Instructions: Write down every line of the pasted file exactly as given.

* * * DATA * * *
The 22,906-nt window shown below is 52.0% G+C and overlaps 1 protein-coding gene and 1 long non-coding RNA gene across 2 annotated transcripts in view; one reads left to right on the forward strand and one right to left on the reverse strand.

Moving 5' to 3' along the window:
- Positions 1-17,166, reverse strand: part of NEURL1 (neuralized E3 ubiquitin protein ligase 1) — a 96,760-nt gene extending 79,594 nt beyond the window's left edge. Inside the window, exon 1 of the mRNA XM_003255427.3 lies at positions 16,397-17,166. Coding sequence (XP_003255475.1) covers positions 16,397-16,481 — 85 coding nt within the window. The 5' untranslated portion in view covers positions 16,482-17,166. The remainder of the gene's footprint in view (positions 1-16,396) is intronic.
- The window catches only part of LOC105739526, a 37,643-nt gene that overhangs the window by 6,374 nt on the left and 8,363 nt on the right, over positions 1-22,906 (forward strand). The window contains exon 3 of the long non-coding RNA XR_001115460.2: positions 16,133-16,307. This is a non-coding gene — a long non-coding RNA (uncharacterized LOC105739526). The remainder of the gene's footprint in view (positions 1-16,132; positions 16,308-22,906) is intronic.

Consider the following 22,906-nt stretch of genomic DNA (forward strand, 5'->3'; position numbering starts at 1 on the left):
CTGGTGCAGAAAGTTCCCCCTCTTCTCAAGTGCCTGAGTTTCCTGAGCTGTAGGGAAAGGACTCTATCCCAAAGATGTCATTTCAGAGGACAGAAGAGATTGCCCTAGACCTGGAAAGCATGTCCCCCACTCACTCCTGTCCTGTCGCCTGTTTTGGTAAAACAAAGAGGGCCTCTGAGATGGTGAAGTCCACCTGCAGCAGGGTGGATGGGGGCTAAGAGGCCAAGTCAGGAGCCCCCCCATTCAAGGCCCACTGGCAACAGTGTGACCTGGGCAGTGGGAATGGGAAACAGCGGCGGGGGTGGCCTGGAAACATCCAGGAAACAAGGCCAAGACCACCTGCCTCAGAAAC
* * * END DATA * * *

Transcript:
The 22,906-nt window shown below is 52.0% G+C and overlaps 1 protein-coding gene and 1 long non-coding RNA gene across 2 annotated transcripts in view; one reads left to right on the forward strand and one right to left on the reverse strand.

Moving 5' to 3' along the window:
- Positions 1-17,166, reverse strand: part of NEURL1 (neuralized E3 ubiquitin protein ligase 1) — a 96,760-nt gene extending 79,594 nt beyond the window's left edge. Inside the window, exon 1 of the mRNA XM_003255427.3 lies at positions 16,397-17,166. Coding sequence (XP_003255475.1) covers positions 16,397-16,481 — 85 coding nt within the window. The 5' untranslated portion in view covers positions 16,482-17,166. The remainder of the gene's footprint in view (positions 1-16,396) is intronic.
- The window catches only part of LOC105739526, a 37,643-nt gene that overhangs the window by 6,374 nt on the left and 8,363 nt on the right, over positions 1-22,906 (forward strand). The window contains exon 3 of the long non-coding RNA XR_001115460.2: positions 16,133-16,307. This is a non-coding gene — a long non-coding RNA (uncharacterized LOC105739526). The remainder of the gene's footprint in view (positions 1-16,132; positions 16,308-22,906) is intronic.

Consider the following 22,906-nt stretch of genomic DNA (forward strand, 5'->3'; position numbering starts at 1 on the left):
CTGGTGCAGAAAGTTCCCCCTCTTCTCAAGTGCCTGAGTTTCCTGAGCTGTAGGGAAAGGACTCTATCCCAAAGATGTCATTTCAGAGGACAGAAGAGATTGCCCTAGACCTGGAAAGCATGTCCCCCACTCACTCCTGTCCTGTCGCCTGTTTTGGTAAAACAAAGAGGGCCTCTGAGATGGTGAAGTCCACCTGCAGCAGGGTGGATGGGGGCTAAGAGGCCAAGTCAGGAGCCCCCCCATTCAAGGCCCACTGGCAACAGTGTGACCTGGGCAGTGGGAATGGGAAACAGCGGCGGGGGTGGCCTGGAAACATCCAGGAAACAAGGCCAAGACCACCTGCCTCAGAAAC